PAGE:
Code:

self.assertLess(1, 10)
self.assertLessEqual(1, 1)
self.assertGreater(10, 1)
self.assertGreaterEqual(1, 1)

Identity Assertions

Identity ensures that two parameters point to the same object instance.

In Python each type instance is assigned it’s own object id upon creation. More information can be found here .

The assertIs and assertIsNot can ensure that two objects are and are not the same instance respectively.

Code:

self.assertIs(1, 1)
self.assertIsNot(1, 2)

For parameters which are not referencing any data or have not been initialised they will point to the None type. Here we can check to see if a parameter is pointing to or not pointing to None with the assertIsNone and assertIsNotNone functions.

Code:

self.assertIsNone(None)
self.assertIsNotNone(1)

The assertIsInstance and assertNotIsInstance functions can be used to see if a parameter holds a specific type. Here we pass a parameter holding an instance of a type along with the class name of the type that we want to insure it references or does not reference.

Code:

self.assertIsInstance((), tuple)
self.assertNotIsInstance((), set)

Regular Expressions Assertions

Code:

We can use regular expressions to ensure the format of a string is as expected with the assertRegex and assertNotRegex functions

self.assertRegex('Luke', "^[a-zA-Z]{3,4}$")
self.assertNotRegex('Lukey', "^[a-zA-Z]{3,4}$")

Exceptions Assertions

Code should throw exceptions when we want it to or when it is called incorrectly. We can use the assertRaises function to assert that not only an exception is raised but it is of a certain type.

Below we ensure that a ZeroDivisionError error is raised.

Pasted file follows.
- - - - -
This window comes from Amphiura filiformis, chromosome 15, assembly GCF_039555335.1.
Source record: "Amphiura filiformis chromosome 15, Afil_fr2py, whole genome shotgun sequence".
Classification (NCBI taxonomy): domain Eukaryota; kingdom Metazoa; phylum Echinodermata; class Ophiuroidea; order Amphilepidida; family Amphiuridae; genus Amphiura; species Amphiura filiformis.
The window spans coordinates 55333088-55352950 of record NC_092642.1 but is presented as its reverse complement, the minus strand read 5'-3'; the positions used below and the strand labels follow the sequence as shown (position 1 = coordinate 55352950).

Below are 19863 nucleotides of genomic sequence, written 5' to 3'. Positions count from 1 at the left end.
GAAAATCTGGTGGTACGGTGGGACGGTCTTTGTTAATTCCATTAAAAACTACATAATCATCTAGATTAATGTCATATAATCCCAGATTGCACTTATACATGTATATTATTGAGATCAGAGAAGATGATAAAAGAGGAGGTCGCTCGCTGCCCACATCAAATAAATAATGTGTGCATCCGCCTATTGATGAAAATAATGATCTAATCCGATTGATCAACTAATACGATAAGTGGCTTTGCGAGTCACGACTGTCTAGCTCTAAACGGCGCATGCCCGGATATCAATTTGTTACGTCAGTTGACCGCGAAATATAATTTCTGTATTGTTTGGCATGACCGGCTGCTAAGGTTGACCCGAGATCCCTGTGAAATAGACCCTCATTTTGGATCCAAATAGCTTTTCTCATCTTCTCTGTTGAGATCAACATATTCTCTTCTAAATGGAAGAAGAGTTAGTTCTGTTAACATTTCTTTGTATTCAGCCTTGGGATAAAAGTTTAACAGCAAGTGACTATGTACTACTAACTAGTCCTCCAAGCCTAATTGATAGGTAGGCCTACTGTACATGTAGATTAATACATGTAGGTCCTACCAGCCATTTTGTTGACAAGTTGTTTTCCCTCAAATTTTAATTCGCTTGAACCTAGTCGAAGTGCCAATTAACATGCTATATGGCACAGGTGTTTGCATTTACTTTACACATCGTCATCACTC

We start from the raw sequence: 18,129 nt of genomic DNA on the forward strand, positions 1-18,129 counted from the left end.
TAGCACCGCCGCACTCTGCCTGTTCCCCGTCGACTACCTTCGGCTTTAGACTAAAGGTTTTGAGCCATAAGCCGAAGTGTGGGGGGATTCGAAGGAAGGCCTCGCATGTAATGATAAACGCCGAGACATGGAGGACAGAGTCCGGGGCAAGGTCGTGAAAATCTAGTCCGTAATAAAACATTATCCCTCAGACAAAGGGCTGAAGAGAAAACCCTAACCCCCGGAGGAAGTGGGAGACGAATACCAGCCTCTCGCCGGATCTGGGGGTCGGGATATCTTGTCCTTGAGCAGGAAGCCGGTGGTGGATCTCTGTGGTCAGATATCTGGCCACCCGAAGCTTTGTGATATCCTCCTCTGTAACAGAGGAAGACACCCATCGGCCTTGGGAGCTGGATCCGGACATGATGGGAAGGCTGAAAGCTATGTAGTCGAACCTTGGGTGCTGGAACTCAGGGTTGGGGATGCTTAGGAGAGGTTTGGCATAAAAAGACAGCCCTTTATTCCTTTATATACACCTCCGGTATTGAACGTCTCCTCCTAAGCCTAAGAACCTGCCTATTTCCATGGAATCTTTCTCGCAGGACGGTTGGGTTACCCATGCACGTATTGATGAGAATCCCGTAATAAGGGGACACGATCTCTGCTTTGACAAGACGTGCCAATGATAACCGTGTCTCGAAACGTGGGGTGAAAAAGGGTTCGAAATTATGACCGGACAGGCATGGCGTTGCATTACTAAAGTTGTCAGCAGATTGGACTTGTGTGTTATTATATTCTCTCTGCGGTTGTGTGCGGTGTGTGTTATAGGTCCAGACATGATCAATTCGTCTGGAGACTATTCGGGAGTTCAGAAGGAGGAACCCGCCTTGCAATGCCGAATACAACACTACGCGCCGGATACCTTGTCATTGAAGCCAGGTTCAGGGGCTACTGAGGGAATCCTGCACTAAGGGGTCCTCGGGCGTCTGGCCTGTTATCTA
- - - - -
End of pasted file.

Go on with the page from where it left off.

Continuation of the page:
Code:

with self.assertRaises(ZeroDivisionError) as ex:
    result = 1 / 0

self.assertEqual(str(ex.exception), "division by zero")

In the above example we assign the raised exception to a variable ex, we can then run assertions upon the exception to make sure it is as expected. We check the string representation of the object is as expected. The latter check can be enforced with the assertRaisesRegex function.

Code:

with self.assertRaisesRegex(ZeroDivisionError, "^division by [a-zA-z]{4}$"):
    result = 1 / 0

We can also annotate a test with the @expectedFailure attribute. Here the test will fail if an error is not raised.

Output:

  @expectedFailure
    def test_expectedFailure(self):
        self.fail("This is an expected failure")

Warnings Assertions

Python provides the same functions for warnings as it does for exceptions; they work in exactly the same way

Code:

with self.assertWarns(DeprecationWarning) as wn:
    warn("deprecated", DeprecationWarning)

self.assertEqual(str(wn.warning), "deprecated")

with self.assertWarnsRegex(DeprecationWarning, "^deprecate[a-z]$"):
    warn("deprecated", DeprecationWarning)

Assertions Messages

Each assertion can optionally take a string to be used as an error message when the test fails.

Code:

self.assertFalse(False, "False is not false!")

Would report as the following:

Output:

AssertionError: True is not false : False is not false